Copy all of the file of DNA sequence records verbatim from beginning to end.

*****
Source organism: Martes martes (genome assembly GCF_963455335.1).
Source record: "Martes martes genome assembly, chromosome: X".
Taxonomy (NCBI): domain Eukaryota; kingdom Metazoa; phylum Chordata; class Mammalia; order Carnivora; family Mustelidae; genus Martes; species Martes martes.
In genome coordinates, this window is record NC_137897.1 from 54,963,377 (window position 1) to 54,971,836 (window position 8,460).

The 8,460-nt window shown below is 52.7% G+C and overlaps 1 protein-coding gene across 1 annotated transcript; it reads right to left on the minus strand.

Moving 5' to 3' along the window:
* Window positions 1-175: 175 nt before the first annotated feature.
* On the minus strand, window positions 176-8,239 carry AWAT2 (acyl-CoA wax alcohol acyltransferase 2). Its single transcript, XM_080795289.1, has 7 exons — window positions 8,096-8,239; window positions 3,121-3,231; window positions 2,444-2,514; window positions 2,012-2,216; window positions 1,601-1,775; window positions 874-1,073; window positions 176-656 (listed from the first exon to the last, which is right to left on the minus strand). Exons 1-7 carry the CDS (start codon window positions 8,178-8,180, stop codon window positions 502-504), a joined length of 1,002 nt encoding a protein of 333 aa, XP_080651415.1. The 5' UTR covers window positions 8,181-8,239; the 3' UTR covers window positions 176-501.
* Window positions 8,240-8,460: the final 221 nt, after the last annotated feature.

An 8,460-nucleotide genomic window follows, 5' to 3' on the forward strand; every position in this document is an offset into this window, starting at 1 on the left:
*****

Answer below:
Source organism: Martes martes (genome assembly GCF_963455335.1).
Source record: "Martes martes genome assembly, chromosome: X".
Taxonomy (NCBI): domain Eukaryota; kingdom Metazoa; phylum Chordata; class Mammalia; order Carnivora; family Mustelidae; genus Martes; species Martes martes.
In genome coordinates, this window is record NC_137897.1 from 54,963,377 (window position 1) to 54,971,836 (window position 8,460).

The 8,460-nt window shown below is 52.7% G+C and overlaps 1 protein-coding gene across 1 annotated transcript; it reads right to left on the minus strand.

Moving 5' to 3' along the window:
* Window positions 1-175: 175 nt before the first annotated feature.
* On the minus strand, window positions 176-8,239 carry AWAT2 (acyl-CoA wax alcohol acyltransferase 2). Its single transcript, XM_080795289.1, has 7 exons — window positions 8,096-8,239; window positions 3,121-3,231; window positions 2,444-2,514; window positions 2,012-2,216; window positions 1,601-1,775; window positions 874-1,073; window positions 176-656 (listed from the first exon to the last, which is right to left on the minus strand). Exons 1-7 carry the CDS (start codon window positions 8,178-8,180, stop codon window positions 502-504), a joined length of 1,002 nt encoding a protein of 333 aa, XP_080651415.1. The 5' UTR covers window positions 8,181-8,239; the 3' UTR covers window positions 176-501.
* Window positions 8,240-8,460: the final 221 nt, after the last annotated feature.

An 8,460-nucleotide genomic window follows, 5' to 3' on the forward strand; every position in this document is an offset into this window, starting at 1 on the left: